Life's Little Mysteries

Why does 'emotional pain' hurt?

A sad woman sits on her couch after a breakup
(Image credit: Halfpoint Images via Getty Images)

When rock band R.E.M. belted out "Everybody hurts sometimes," they weren't singing about backaches or sprained ankles. They were, of course, referring to the intense pain our emotions can cause — like the pang of losing a cherished friend or the heaviness in your chest after a breakup. So why do we experience rejection and loss as literal heartache?

The short answer: It helps us survive. 

Pain is a danger signal, said Geoff MacDonald, a professor of psychology at the University of Toronto. When you place your hand on a hot stove, for example, a network of neurons in your brain activates to send a message: Something is very wrong. "If you stub your toe, for a brief moment, your entire world is that toe," MacDonald told Live Science. "Pain is really good at disrupting attention and getting you singularly focused on making the bad thing stop."

Related: What are the most common ways people get injured?

From an evolutionary perspective, rejection is a really bad thing. For human ancestors, survival required a close social network, MacDonald said. "By cooperating, you can collect food better; you can protect against predators better," he said. "And obviously, if you're not connected to other people, you're going to have a hard time finding somebody to reproduce with." 

Human ancestors who went out of their way to avoid rejection would have had better odds of survival — and what better deterrent is there than physical pain? 

Studies suggest that when we experience rejection, our brains behave similarly to the way they do when we're in physical pain. In 2011, psychologists used a functional magnetic resonance imaging (fMRI) machine to scan the brains of 40 heartbroken participants, all of whom had recently gone through an unwanted breakup. Inside the scanner, the participants gazed at photos of the partner who had dumped them, while thinking about the rejection. Then, the individuals focused on photos of close friends while imagining a happy memory of that friendship. 

Finally, the psychologists scanned the participants' brains as they experienced painful and pleasant physical sensations: a hot (but not burning) object, followed by a pleasantly warm object, placed on their arms. The results, published in the journal Proceedings of the National Academy of Sciences (PNAS), found that both the sight of an ex-partner and the sensation of the hot object activated areas of the brain associated with pain, but the photo of a friend and the pleasant warmth did not. A review of 524 other neuroscience studies on experiences ranging from pain to memory supported the psychologists' results. The same areas of the brain were associated with pain in up to 88% of the studies they reviewed, the team reported in the study.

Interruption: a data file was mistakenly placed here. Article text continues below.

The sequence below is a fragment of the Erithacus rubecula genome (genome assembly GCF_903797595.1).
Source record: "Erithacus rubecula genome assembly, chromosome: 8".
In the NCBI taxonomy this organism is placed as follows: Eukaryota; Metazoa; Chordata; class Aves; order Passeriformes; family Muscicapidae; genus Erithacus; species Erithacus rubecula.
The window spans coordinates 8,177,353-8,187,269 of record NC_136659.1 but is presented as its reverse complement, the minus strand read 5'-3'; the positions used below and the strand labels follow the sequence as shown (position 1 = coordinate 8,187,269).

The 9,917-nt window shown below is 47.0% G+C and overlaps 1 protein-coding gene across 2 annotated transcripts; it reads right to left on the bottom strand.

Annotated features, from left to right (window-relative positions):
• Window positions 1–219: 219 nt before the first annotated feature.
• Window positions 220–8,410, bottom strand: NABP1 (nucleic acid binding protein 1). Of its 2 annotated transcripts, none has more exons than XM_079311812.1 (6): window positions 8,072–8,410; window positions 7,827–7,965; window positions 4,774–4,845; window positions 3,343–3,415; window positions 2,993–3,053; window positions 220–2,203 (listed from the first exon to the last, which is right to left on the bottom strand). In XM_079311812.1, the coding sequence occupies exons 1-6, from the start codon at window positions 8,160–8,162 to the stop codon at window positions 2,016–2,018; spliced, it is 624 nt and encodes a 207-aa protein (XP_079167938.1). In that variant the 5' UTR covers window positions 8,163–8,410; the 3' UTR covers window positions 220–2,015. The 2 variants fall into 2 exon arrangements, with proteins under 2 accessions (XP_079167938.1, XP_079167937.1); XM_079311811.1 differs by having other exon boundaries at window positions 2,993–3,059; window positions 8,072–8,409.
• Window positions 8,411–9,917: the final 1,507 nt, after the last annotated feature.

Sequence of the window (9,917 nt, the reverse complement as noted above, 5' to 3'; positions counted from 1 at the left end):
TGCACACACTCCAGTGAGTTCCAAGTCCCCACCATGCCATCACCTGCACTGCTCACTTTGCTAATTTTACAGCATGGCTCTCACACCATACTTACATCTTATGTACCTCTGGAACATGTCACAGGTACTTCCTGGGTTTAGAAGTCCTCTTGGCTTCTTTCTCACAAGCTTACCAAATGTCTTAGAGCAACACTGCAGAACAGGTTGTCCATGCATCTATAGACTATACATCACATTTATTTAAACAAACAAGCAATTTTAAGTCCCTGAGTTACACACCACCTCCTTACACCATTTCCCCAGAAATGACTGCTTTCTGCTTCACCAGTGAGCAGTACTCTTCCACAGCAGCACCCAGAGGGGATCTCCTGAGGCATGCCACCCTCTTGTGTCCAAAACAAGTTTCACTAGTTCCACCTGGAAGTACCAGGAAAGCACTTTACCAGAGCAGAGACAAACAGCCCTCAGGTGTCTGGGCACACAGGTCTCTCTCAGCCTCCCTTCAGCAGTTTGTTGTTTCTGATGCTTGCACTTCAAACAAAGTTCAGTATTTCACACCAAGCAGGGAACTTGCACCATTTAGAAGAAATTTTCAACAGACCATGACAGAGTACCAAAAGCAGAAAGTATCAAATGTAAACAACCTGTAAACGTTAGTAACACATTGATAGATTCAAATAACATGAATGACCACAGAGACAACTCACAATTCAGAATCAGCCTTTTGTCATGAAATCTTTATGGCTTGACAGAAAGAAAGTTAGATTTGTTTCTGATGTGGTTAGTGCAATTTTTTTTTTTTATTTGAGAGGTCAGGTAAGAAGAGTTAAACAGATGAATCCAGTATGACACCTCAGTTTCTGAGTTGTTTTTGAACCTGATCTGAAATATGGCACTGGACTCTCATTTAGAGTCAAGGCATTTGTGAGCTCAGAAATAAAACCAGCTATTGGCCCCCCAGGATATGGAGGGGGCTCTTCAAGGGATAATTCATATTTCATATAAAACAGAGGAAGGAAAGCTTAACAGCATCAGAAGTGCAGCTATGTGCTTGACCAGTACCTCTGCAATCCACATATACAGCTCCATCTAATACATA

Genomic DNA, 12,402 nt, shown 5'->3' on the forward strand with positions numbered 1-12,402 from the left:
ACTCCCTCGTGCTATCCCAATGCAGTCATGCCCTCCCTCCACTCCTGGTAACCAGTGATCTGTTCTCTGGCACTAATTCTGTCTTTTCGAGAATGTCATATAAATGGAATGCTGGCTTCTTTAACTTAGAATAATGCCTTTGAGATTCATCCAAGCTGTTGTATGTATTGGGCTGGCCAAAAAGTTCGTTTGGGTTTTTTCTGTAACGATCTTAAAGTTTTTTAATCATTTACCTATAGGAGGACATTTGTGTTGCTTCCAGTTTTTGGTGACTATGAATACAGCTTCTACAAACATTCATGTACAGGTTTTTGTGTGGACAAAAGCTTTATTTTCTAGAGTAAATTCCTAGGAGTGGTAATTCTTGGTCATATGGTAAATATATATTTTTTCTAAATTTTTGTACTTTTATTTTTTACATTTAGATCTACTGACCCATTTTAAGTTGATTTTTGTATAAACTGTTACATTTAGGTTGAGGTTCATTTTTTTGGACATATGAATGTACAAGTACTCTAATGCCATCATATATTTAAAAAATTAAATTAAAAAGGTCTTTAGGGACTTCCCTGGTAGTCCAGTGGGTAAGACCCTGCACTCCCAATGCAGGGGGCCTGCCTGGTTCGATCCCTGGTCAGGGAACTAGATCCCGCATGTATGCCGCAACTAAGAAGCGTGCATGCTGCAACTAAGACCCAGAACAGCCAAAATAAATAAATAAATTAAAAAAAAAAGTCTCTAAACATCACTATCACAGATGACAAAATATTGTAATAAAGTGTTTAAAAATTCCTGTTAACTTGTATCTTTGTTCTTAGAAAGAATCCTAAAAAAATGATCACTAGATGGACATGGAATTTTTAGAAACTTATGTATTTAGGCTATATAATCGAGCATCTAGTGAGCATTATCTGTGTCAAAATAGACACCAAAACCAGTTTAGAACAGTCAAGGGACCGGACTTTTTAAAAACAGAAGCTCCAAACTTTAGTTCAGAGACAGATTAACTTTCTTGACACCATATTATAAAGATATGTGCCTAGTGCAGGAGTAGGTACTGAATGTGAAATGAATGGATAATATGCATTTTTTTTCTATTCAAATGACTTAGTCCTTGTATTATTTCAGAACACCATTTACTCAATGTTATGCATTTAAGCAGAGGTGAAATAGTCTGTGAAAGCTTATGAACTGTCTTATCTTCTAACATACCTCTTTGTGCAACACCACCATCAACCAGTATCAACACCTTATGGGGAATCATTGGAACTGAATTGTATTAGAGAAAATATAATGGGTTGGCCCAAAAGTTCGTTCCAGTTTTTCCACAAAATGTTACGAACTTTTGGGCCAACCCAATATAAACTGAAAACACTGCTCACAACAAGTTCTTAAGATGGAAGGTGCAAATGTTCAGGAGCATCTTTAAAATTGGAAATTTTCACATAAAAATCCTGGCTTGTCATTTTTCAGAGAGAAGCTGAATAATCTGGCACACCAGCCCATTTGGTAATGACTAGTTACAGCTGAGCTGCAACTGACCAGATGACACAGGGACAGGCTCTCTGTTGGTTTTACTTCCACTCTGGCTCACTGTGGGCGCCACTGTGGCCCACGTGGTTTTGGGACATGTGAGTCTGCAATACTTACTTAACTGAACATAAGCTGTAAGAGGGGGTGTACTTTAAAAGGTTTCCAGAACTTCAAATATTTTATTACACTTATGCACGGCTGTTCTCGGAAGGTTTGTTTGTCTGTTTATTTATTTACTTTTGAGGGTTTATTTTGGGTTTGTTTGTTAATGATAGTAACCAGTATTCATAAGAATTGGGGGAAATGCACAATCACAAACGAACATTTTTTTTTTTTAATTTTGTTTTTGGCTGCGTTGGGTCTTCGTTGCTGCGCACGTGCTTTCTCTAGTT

Many psychologists think the experience of emotional pain "piggybacked" onto the already existing physical pain system in the brains of our early ancestors, said Ethan Kross, a professor of psychology at the University of Michigan and first author of the 2011 PNAS study. 

The pain you feel after a fight with a close friend is quite real, Kross told Live Science, but it's not exactly the same as physical pain. "Anyone who has ever been rejected on one occasion and punched in the nose on another can tell you that these experiences are, of course, different," he said. We see that reflected in fMRI studies. The parts of the brain activated by these two different experiences have some overlap, but they're not identical. 

But why do we experience the pain of rejection in our chest and abdomen as opposed to, say, our knee? Some psychologists have hypothesized that this experience has to do with activation of the vagus nerve, which runs from the brain to the neck, chest and abdomen. But there's not much compelling evidence for this explanation, Kross said. 

Moreover, there's also "broken-heart" syndrome, a condition in which the heart temporarily weakens, causing its main pumping chamber, the left ventricle, to balloon out and pump improperly. The condition, also known as takotsubo syndrome (TTS), is linked to heightened activity in the brain caused by stressful events, such as the death of a loved one. But more often than not, heartbreak doesn’t lead to broken-heart syndrome — the condition is rare, Live Science previously reported.

General heartache may hurt, but the next time you're coping with the pain of loss or rejection, you can take comfort in the fact that the ability to feel this kind of pain likely evolved to help us survive. 

Originally published on Live Science.

Isobel Whitcomb
Live Science Contributor

Isobel Whitcomb is a contributing writer for Live Science who covers the environment, animals and health. Her work has appeared in the New York Times, Fatherly, Atlas Obscura, Hakai Magazine and Scholastic's Science World Magazine. Isobel's roots are in science. She studied biology at Scripps College in Claremont, California, while working in two different labs and completing a fellowship at Crater Lake National Park. She completed her master's degree in journalism at NYU's Science, Health, and Environmental Reporting Program. She currently lives in Portland, Oregon.